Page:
A miracle has occurred on the Kansas prairie. I have, at long last, grown sweet corn in the Flint Hills. Praise God, and pass the butter and salt!
This may not be an earth-shattering accomplishment to many of you from other climes, and perhaps not to any farmer in this area, but I have been completely stymied for years trying to grow edible sweet corn in my own garden. I have experienced years where I had poor germination (soil too cold?), years where the wind blew the knee-high corn flat before it could tassel, years where the ears didn’t fill out (too hot for pollination?), and years where I had decent ear growth, but opened up the shucks to find that I’d raised only a superb crop of earworms. I’ve had decent corn stolen at the last minute by raccoons, I’ve had seedlings mowed down by deer and rabbits, and I’ve even caught quail scratching and eating the seed as soon as I planted it. (All minor pests compared to earworms in this area.)
To borrow and modify for gardening a term currently popular among teenagers and young adults, I have been “corn-blocked” for a decade by wind, drought, earworms, raccoons, rabbits, deer, and birds. The worst of all are the earworms—as a species they are completely disgusting. I refuse to just cut off the end of an ear full of worms and worm feces and then cook and eat the remainder.
As a descendent of several generations of Indiana farmers, my inability to grow edible corn is even more embarrassing. My long-lost Indiana, where the soil drains better, where the wind is gentler, the rains more frequent, and the mid-summer heat less searing, is tailor-made for corn. You can toss corn on the surface of the ground in Southern Indiana, and it will grow and produce. Heck, it grows as a volunteer annual from year to year if you leave too many kernels in the field.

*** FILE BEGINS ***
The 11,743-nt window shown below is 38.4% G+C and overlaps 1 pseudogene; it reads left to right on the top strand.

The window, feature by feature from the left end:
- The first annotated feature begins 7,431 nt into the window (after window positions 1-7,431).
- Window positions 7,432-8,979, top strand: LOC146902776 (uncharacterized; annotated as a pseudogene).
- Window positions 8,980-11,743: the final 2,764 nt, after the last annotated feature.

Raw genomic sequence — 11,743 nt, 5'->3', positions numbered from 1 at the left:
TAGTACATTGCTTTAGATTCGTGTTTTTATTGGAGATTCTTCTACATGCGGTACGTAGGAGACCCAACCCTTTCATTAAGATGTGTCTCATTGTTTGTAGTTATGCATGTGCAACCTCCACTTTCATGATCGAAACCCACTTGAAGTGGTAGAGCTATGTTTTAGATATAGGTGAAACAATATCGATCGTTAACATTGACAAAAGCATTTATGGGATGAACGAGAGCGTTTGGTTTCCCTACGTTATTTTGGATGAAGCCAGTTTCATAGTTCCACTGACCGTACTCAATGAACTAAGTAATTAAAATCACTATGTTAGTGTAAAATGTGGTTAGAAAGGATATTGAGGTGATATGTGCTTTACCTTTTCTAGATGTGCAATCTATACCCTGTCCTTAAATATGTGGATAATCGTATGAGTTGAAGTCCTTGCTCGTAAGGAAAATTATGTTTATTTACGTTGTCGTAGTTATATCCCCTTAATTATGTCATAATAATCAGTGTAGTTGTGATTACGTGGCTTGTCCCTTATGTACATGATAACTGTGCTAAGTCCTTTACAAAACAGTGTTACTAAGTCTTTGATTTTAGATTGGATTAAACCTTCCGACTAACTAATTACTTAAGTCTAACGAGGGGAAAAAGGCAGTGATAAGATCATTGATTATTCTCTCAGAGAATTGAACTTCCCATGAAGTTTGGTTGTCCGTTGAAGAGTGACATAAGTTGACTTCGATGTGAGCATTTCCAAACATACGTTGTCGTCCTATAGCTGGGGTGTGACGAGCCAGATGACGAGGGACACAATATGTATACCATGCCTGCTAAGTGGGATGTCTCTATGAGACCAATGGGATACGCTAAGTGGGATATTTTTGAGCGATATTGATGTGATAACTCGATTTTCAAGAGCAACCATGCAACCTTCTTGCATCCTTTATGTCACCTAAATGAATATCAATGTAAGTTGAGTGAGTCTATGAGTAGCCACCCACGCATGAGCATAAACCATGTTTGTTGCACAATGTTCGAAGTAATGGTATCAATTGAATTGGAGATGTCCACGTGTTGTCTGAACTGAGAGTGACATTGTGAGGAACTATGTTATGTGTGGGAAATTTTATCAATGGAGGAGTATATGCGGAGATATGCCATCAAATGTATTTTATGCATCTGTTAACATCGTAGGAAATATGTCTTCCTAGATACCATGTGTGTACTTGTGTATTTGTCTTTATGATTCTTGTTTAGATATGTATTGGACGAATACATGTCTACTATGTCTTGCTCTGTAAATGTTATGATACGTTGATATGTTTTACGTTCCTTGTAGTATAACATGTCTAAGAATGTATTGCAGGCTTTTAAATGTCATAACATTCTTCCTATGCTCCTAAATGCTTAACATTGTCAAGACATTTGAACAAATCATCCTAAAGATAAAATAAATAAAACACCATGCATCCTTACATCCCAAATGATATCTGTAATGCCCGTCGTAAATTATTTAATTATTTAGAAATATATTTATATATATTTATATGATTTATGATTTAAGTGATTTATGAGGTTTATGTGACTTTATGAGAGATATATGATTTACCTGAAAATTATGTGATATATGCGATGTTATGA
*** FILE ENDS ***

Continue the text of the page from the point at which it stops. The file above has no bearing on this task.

This year, inexplicably, the Maize God decided to take pity on my efforts and allowed me a decent crop. Not without some effort on my part, however, effort honed by years of hard-won lessons. I selected my corn variety carefully, choosing Burpee’s ‘Honey and Cream’ because the package noted that it had “tight silks.” I laid down some soaker hose along the rows and religiously deep-watered twice a week after germination. I provided plenty of nitrogen fertilizer as the corn stalks rose. As soon as the silks appeared, I sprayed weekly with cyfluthrin, stopping when the silks were brown, for a total of three applications over late June and early July. I made sure the electric fence stayed in working order as the ears grew and the signs of deer in the yard became more frequent.
These six ears of merely slightly poisonous corn are just the first of what I hope will be a few nice meals for myself, Mrs. Professor Roush, and her diminutive clone. I don’t have any innate desire to upset all the diehard organic gardeners out there, but I firmly believe that any residual insecticide that penetrated the husks and survived the printed withdrawal period must surely be less harmful to my health than the earworm poop. Probably tastes better too. Anyway, I’m not worried about the insecticide; I’ll just feed the first couple of ears to Mrs. Professor Roush and if she doesn’t develop tremors, than I can safely dig in.
Remember that scene in Cast Away where Tom Hanks starts his first fire on the island and dances around shouting to the sky, “I have made fire”? Well, that’s me today. I HAVE GROWN CORN!